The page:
Email notifications or displaying the build pipeline on monitors are some of the ways to know the build status and whether or not something failed. What about adding a hamster wheel? It is both visual, audible and fun. This post will help you get started. Let’s name this hamster Whisker and get it setup to run on Jenkins.

Run Whisker run…

Where to start?

Get the team a USB hamster wheel. A friend of mine got one of these as a gift but never used it. It will not work without the right drivers. They are available on Amazon: USB Hamster Wheel. This one in particular is meant to make the hamster run by typing – the faster one types, the faster it runs.

Make Whisker run

If you are running on Linux, then the easiest way is to take a look at this project: Hamster Wheel. Follow the README file which details the steps – ensure that the hamster can run before moving on to the next steps. One of the prerequisites is to have libusb, to install the package on Ubuntu the following can be run:

sudo apt-get update
sudo apt-get install libusb-dev

Alternatively, to use a cross platform solution, check out libusb as a way to access USB devices. It also uses C.

Don’t forget to make sure the device has batteries.

Expose a REST service

Ubuntu versions after 14.04 LTS should have Python pre-installed, check the Ubuntu wiki on Python for more details. Let’s create a script in Python using Flask to expose a service which can be called from your Jenkins server.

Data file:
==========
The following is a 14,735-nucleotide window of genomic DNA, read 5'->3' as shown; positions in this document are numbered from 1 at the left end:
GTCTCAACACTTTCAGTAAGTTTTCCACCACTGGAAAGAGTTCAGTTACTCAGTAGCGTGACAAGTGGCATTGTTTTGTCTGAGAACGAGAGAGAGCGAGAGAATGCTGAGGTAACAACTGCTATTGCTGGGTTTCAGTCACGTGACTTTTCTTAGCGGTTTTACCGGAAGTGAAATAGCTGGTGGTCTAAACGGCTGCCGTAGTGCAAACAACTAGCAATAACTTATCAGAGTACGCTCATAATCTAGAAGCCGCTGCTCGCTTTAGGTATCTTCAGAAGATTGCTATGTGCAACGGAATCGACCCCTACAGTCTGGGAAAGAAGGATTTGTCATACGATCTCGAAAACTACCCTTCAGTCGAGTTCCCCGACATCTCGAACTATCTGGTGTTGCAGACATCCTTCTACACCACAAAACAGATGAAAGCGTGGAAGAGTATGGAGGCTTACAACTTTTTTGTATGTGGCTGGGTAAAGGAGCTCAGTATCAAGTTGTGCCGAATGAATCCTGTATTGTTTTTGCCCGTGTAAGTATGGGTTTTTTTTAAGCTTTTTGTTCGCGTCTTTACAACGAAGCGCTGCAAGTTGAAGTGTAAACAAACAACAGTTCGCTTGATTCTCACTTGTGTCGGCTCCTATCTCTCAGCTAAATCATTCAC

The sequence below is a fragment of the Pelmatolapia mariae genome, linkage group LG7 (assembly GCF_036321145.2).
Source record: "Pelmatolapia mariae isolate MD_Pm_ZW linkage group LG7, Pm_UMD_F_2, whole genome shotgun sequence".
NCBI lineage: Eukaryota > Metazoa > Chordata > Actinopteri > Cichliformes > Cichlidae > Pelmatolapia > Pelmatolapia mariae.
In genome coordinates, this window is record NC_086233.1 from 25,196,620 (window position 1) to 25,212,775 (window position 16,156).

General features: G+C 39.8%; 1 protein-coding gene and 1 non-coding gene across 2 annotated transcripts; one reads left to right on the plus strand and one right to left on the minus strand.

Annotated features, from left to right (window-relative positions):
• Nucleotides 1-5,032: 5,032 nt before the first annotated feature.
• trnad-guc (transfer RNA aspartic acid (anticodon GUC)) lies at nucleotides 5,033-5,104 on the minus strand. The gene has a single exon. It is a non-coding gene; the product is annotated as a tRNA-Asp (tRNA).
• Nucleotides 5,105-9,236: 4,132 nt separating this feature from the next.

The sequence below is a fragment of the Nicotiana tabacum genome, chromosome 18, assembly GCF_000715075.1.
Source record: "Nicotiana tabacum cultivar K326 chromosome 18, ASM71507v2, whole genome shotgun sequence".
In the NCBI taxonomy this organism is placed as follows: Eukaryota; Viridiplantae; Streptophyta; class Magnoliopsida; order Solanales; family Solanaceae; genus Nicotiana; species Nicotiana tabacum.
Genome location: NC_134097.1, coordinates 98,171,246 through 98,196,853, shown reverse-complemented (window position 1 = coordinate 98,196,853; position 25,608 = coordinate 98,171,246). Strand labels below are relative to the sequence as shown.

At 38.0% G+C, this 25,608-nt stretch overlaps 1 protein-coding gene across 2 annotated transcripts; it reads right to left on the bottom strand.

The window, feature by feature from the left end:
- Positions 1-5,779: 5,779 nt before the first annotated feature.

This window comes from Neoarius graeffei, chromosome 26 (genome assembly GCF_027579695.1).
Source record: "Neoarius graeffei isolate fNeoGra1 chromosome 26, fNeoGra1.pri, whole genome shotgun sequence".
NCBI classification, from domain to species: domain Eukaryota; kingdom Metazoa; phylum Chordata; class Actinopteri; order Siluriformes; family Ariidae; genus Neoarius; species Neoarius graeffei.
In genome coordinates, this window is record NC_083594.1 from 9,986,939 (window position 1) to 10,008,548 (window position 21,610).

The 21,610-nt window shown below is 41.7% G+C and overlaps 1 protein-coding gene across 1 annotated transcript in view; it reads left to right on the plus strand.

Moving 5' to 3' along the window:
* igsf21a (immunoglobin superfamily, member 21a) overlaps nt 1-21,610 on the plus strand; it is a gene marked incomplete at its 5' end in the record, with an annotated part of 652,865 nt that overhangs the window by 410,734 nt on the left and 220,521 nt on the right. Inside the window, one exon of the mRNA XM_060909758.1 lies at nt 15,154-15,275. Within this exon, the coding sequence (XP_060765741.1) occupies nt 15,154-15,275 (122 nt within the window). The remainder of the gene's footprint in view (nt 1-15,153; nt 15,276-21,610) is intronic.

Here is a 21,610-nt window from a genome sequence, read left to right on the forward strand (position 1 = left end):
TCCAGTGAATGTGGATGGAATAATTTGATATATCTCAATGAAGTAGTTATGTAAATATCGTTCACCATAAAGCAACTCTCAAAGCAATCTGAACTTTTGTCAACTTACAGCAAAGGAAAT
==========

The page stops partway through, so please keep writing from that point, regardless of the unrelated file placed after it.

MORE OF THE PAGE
#!/usr/bin/env python

from subprocess import call
from flask import Flask

app = Flask(__name__)

def whisker_run():
        call("sudo ~/hamsterwheel/hamster long", shell=True)
        print "Whisker is exercising..."
        return '1'
        print "Whisker got tired. Please check that it has food and H20."
        return '0'

if __name__ == '__main__':'', port=8082)

The subprocess module will be used to make a system call to the hamster command.

Side note: whenever using shell set to true, remember there are security considerations to avoid shell injection. The python 2 docs have an excellent example on this: ‘Frequently Used Arguments

Run the process in the background

Ensure there is no hangup when running the script and redirect the standard err and output to a nohup.out file instead of on the terminal. The process will continue in the background even after your SSH session has closed – if the server is restarted then it will need to be run again.

nohup ./ &

Call the service


Setup post build job on failure

In Jenkins, depending on your setup you can either call this in groovy as part of the build flow when something goes wrong. You could add another job that calls this service via a script as part of a post build job on failure.

if `curl -m 3 http://{HOST}:8082/whisker/run` ; then
    echo 'Run Whisker run...'
    exit 0

Further links:

nohup and &

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